Suzanne Zeedyk, the renowned childhood development research scientist, took to the stage at the University of South Wales to deliver an empowering keynote speech at a conference promoting children’s wellbeing.
The conference for the 15 schools in the Thrive Aberdare cluster earlier this month was designed to explore best practice for building the social and emotional wellbeing of pupils.
This is of utmost importance to the staff within the schools, nurturing children’s resilience, promoting positive mental health and ultimately encouraging positive attitudes towards life and learning.
Penywaun, one of the schools in the cluster, introduced the Thrive Approach five years ago. It was implemented specifically as an early intervention method and the staff are thrilled with the impact it has made. The transformation was echoed in a recent Estyn inspection (the education and training inspectorate for Wales), which has seen the school taken off Estyn’s review list.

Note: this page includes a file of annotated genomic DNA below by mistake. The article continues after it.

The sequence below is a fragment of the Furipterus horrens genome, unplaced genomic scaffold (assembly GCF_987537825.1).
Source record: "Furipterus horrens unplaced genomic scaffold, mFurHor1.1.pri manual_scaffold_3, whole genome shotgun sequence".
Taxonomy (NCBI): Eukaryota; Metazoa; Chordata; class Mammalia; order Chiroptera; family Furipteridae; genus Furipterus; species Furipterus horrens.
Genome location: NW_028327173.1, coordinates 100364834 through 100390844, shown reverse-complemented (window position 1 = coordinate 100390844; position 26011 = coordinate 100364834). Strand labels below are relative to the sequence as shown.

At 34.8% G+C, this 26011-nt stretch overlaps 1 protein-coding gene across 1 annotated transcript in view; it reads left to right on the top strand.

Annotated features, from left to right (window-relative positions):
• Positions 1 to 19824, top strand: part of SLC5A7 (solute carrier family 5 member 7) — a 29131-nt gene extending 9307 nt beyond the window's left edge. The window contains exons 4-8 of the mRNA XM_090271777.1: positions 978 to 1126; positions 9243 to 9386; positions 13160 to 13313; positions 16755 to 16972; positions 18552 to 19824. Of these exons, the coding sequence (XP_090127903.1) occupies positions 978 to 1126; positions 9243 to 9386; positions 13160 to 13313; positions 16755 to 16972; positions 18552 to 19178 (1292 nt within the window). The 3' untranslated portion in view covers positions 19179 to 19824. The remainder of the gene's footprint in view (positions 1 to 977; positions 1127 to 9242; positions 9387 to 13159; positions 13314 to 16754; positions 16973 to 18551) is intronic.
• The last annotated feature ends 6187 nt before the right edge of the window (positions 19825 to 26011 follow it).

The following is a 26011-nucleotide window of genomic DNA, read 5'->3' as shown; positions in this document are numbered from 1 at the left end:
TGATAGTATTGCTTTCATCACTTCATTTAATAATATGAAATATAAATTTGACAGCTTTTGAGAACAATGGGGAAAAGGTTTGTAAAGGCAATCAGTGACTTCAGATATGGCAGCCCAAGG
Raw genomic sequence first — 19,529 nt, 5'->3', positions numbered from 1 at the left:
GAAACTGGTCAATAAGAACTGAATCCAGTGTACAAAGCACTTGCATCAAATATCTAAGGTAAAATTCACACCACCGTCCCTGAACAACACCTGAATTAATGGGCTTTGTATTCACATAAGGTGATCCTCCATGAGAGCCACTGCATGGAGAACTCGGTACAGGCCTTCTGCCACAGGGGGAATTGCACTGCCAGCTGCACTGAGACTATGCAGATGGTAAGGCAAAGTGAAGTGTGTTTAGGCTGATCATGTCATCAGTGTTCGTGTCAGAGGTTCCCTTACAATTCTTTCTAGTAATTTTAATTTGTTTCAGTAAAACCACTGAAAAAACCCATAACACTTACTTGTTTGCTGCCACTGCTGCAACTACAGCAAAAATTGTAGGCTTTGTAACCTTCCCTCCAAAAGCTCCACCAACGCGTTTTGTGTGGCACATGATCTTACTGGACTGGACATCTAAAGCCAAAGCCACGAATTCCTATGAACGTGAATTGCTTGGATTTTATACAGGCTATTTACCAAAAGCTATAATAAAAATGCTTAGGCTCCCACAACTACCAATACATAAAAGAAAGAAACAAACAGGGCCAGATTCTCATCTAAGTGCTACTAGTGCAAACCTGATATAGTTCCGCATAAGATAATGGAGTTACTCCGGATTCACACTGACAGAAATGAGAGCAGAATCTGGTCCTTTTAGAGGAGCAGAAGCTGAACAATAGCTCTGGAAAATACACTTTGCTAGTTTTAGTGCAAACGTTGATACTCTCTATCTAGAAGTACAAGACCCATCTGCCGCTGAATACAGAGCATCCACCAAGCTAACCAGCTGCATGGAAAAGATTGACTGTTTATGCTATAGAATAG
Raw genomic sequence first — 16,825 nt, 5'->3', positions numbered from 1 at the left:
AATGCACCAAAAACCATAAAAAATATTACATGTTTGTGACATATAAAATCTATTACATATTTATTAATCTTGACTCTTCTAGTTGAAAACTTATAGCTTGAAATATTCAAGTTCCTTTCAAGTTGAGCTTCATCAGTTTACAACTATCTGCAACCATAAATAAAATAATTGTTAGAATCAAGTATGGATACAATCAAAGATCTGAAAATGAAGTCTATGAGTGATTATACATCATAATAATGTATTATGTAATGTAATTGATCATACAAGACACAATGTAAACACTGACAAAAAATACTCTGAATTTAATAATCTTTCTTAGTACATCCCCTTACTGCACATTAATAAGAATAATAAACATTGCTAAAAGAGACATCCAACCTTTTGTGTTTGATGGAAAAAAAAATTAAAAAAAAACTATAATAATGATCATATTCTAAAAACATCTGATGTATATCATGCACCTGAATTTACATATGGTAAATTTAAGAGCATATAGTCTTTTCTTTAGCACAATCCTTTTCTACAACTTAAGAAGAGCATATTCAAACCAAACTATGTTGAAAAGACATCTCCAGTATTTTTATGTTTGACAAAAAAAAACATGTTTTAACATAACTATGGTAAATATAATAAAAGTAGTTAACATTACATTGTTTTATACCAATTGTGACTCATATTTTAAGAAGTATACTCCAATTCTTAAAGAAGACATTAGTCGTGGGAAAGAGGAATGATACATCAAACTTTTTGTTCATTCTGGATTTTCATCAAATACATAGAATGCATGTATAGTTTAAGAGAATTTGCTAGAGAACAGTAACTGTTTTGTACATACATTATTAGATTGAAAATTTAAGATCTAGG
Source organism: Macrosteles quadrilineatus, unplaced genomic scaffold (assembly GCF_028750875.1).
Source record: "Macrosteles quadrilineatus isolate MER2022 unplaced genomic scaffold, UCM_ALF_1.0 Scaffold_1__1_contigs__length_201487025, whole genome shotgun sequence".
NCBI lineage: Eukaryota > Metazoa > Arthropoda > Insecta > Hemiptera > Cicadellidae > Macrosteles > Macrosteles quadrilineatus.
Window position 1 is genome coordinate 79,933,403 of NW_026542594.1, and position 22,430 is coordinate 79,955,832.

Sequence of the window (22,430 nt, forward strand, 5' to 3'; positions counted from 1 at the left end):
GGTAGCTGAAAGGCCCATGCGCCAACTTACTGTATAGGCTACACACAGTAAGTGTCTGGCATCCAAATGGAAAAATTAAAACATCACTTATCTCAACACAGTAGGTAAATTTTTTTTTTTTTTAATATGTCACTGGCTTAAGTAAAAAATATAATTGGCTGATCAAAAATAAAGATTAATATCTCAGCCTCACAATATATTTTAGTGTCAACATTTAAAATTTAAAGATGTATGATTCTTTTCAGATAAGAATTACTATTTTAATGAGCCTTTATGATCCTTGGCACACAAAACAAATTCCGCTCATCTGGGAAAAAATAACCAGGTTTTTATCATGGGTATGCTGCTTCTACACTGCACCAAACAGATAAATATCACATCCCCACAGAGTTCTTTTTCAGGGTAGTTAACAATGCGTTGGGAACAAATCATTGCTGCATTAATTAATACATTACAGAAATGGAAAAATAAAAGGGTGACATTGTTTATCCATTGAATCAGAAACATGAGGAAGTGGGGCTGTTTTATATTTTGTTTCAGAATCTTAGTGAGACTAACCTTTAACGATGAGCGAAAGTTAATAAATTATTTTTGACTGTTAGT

Wellbeing is now at the heart of the new curriculum being developed for Wales. The Headteacher of Penywaun, Craig Pritchard, has said,
Closing the gap between pupils receiving free school meals and those that don’t is a priority for Penywaun. 60% of our pupils are eligible for free school meals. We have found that supporting their social and emotional development in school, enables them to be more ready to learn. We have been successful over the last two years in closing the gap and progress has been better than Local Authority and national averages. The progress children make from entry into school is excellent. I believe the importance we give to children’s welfare is the key to our success.
Craig’s commitment to wellbeing made Penywaun the perfect setting to host the conference. Each day, in addition to Suzanne Zeedyk’s speech and workshops, there were opportunities to learn more about the Thrive Approach. Used by several of the 15 schools attending, the Approach has enabled the social and emotional development of children and young people with extremely positive results.
Putting wellbeing at the core of education can sincerely improve both academic achievement and mental health outcomes for all children. Staff, parents, carers and pupils will all feel more confident and become happier within their school communities when their wellbeing is made a priority.